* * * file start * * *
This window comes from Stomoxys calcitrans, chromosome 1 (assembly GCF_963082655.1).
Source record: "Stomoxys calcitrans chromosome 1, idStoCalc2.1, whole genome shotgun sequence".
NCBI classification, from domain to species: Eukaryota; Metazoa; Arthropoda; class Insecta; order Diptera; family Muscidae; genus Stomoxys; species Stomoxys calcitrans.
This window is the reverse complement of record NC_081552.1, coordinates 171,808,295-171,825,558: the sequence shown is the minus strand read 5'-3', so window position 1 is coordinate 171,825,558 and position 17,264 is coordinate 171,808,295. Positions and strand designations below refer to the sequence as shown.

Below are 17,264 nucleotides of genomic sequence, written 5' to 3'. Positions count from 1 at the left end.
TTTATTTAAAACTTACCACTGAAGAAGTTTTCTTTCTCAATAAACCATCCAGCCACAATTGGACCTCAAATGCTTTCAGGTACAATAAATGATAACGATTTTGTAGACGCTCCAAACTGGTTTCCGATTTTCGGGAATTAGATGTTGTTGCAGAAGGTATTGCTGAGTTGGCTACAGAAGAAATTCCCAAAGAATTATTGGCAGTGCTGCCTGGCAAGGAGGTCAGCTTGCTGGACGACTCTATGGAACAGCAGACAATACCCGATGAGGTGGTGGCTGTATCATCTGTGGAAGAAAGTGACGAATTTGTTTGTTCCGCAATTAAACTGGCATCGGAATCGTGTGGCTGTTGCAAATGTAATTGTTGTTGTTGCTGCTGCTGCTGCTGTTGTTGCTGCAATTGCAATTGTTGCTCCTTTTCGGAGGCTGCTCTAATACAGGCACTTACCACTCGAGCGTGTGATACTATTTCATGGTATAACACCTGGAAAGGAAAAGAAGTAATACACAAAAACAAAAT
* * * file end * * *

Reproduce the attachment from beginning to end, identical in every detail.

This window comes from Stomoxys calcitrans, chromosome 1 (assembly GCF_963082655.1).
Source record: "Stomoxys calcitrans chromosome 1, idStoCalc2.1, whole genome shotgun sequence".
NCBI classification, from domain to species: Eukaryota; Metazoa; Arthropoda; class Insecta; order Diptera; family Muscidae; genus Stomoxys; species Stomoxys calcitrans.
This window is the reverse complement of record NC_081552.1, coordinates 171,808,295-171,825,558: the sequence shown is the minus strand read 5'-3', so window position 1 is coordinate 171,825,558 and position 17,264 is coordinate 171,808,295. Positions and strand designations below refer to the sequence as shown.

Below are 17,264 nucleotides of genomic sequence, written 5' to 3'. Positions count from 1 at the left end.
TTTATTTAAAACTTACCACTGAAGAAGTTTTCTTTCTCAATAAACCATCCAGCCACAATTGGACCTCAAATGCTTTCAGGTACAATAAATGATAACGATTTTGTAGACGCTCCAAACTGGTTTCCGATTTTCGGGAATTAGATGTTGTTGCAGAAGGTATTGCTGAGTTGGCTACAGAAGAAATTCCCAAAGAATTATTGGCAGTGCTGCCTGGCAAGGAGGTCAGCTTGCTGGACGACTCTATGGAACAGCAGACAATACCCGATGAGGTGGTGGCTGTATCATCTGTGGAAGAAAGTGACGAATTTGTTTGTTCCGCAATTAAACTGGCATCGGAATCGTGTGGCTGTTGCAAATGTAATTGTTGTTGTTGCTGCTGCTGCTGCTGTTGTTGCTGCAATTGCAATTGTTGCTCCTTTTCGGAGGCTGCTCTAATACAGGCACTTACCACTCGAGCGTGTGATACTATTTCATGGTATAACACCTGGAAAGGAAAAGAAGTAATACACAAAAACAAAAT